After the hints arrived, I looked for more clues with “strange syntax/wording”. Nothing really caught my eye except Total (seemed oddly specific for AMT), Passing… for ASSIST (why not just use Pass?) and I authorize… for UNDO (my only correct catch).

    As it turned out, it was Clue #2 that I most failed to heed. I just never saw the I/A/U combos. I should have, though, as I did think to myself that the use of Maui was ill-timed given the recent fires there. I see now why it was needed.

    So, a very nice meta but a bridge too far for me. Well done, Matt.

  7. Paul M says:

    The Lucy Liu clue was my passageway to the solution. I stared at that awkward group of words for a few minutes. Putting aside the fact that it’s a pretty obscure way to get to ALEX, the syntax would have been so easy to clean up by using “played her” instead of “acted as her”…I knew there must be a reason. It later occurred to me that a clue like “Lucy Liu action film role of 2000 and 2003” would have satisfied the theme without the awkwardness, and probably would not have set off my meta radar. So thank you for that, Mr Gaffney, and I’m curious if less clunky alternatives were considered and rejected as a courtesy to solvers.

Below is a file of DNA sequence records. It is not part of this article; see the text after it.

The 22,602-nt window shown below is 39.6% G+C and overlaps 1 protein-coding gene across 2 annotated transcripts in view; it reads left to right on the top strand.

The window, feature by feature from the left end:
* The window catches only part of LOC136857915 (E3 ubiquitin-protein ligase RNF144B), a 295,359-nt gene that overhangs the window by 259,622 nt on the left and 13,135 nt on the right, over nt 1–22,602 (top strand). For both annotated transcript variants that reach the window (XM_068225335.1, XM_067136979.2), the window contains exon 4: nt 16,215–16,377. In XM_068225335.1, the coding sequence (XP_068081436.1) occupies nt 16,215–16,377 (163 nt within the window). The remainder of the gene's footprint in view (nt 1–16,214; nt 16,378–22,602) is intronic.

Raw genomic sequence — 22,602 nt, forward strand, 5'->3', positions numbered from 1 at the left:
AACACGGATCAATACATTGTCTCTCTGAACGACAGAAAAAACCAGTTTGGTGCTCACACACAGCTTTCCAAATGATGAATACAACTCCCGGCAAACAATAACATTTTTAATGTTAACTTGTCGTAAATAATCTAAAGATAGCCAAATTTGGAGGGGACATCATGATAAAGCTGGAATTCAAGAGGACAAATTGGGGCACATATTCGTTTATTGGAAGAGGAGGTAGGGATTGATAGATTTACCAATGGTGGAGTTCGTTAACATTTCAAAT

8. rjy says:

    Matt’s elegance with these puzzles rarely fails to impress. I hadn’t noticed earlier, but to see today that the clues had all 6 permutations of the three letters… wow! Those extra constraints he puts on himself as a constructor are often quite remarkable. (oh! and like Dean above, I also missed that QUAINT had those same three letters… really great)

  9. Chaddog says:

    Great puzzle, Matt! On a more serious note, is Joon ok?

  10. Adam Levine says:

    Getting mixed up between Slovenia and Slovakia sounds like the beginning of a meta!

  11. Dave says:

    Has anyone ever described a contest crossword as “quaint”? Seems unlikely.